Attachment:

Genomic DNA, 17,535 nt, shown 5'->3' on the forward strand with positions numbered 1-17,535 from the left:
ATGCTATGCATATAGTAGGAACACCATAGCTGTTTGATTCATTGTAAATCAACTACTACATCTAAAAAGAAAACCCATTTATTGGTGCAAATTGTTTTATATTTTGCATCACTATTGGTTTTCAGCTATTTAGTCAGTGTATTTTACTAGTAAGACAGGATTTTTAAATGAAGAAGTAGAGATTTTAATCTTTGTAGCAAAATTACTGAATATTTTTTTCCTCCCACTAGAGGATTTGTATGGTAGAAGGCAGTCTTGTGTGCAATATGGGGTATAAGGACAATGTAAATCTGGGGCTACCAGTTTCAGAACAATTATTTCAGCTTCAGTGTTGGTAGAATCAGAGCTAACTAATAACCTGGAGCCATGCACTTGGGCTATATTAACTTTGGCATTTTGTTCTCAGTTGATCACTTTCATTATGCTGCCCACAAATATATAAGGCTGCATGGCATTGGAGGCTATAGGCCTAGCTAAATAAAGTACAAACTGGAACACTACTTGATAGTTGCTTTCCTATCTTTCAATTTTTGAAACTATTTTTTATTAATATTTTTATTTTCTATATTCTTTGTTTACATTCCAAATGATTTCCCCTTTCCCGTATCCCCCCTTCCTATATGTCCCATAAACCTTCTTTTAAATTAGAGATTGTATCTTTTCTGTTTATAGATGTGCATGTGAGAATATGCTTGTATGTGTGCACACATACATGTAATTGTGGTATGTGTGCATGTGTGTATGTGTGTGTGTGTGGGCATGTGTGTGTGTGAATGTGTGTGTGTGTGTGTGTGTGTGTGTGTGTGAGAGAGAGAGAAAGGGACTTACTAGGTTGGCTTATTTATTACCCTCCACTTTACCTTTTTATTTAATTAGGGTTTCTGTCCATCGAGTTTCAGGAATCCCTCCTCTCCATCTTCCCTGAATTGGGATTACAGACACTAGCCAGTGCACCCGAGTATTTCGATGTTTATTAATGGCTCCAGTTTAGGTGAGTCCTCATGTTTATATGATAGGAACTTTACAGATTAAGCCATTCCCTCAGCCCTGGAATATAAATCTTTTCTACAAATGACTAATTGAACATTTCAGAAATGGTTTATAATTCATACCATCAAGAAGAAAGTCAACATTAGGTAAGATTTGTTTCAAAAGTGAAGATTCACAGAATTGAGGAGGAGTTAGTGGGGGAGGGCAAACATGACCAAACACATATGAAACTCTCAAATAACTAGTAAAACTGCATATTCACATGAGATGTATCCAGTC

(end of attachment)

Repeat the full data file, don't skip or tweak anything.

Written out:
Genomic DNA, 17,535 nt, shown 5'->3' on the forward strand with positions numbered 1-17,535 from the left:
ATGCTATGCATATAGTAGGAACACCATAGCTGTTTGATTCATTGTAAATCAACTACTACATCTAAAAAGAAAACCCATTTATTGGTGCAAATTGTTTTATATTTTGCATCACTATTGGTTTTCAGCTATTTAGTCAGTGTATTTTACTAGTAAGACAGGATTTTTAAATGAAGAAGTAGAGATTTTAATCTTTGTAGCAAAATTACTGAATATTTTTTTCCTCCCACTAGAGGATTTGTATGGTAGAAGGCAGTCTTGTGTGCAATATGGGGTATAAGGACAATGTAAATCTGGGGCTACCAGTTTCAGAACAATTATTTCAGCTTCAGTGTTGGTAGAATCAGAGCTAACTAATAACCTGGAGCCATGCACTTGGGCTATATTAACTTTGGCATTTTGTTCTCAGTTGATCACTTTCATTATGCTGCCCACAAATATATAAGGCTGCATGGCATTGGAGGCTATAGGCCTAGCTAAATAAAGTACAAACTGGAACACTACTTGATAGTTGCTTTCCTATCTTTCAATTTTTGAAACTATTTTTTATTAATATTTTTATTTTCTATATTCTTTGTTTACATTCCAAATGATTTCCCCTTTCCCGTATCCCCCCTTCCTATATGTCCCATAAACCTTCTTTTAAATTAGAGATTGTATCTTTTCTGTTTATAGATGTGCATGTGAGAATATGCTTGTATGTGTGCACACATACATGTAATTGTGGTATGTGTGCATGTGTGTATGTGTGTGTGTGTGGGCATGTGTGTGTGTGAATGTGTGTGTGTGTGTGTGTGTGTGTGTGTGTGAGAGAGAGAGAAAGGGACTTACTAGGTTGGCTTATTTATTACCCTCCACTTTACCTTTTTATTTAATTAGGGTTTCTGTCCATCGAGTTTCAGGAATCCCTCCTCTCCATCTTCCCTGAATTGGGATTACAGACACTAGCCAGTGCACCCGAGTATTTCGATGTTTATTAATGGCTCCAGTTTAGGTGAGTCCTCATGTTTATATGATAGGAACTTTACAGATTAAGCCATTCCCTCAGCCCTGGAATATAAATCTTTTCTACAAATGACTAATTGAACATTTCAGAAATGGTTTATAATTCATACCATCAAGAAGAAAGTCAACATTAGGTAAGATTTGTTTCAAAAGTGAAGATTCACAGAATTGAGGAGGAGTTAGTGGGGGAGGGCAAACATGACCAAACACATATGAAACTCTCAAATAACTAGTAAAACTGCATATTCACATGAGATGTATCCAGTC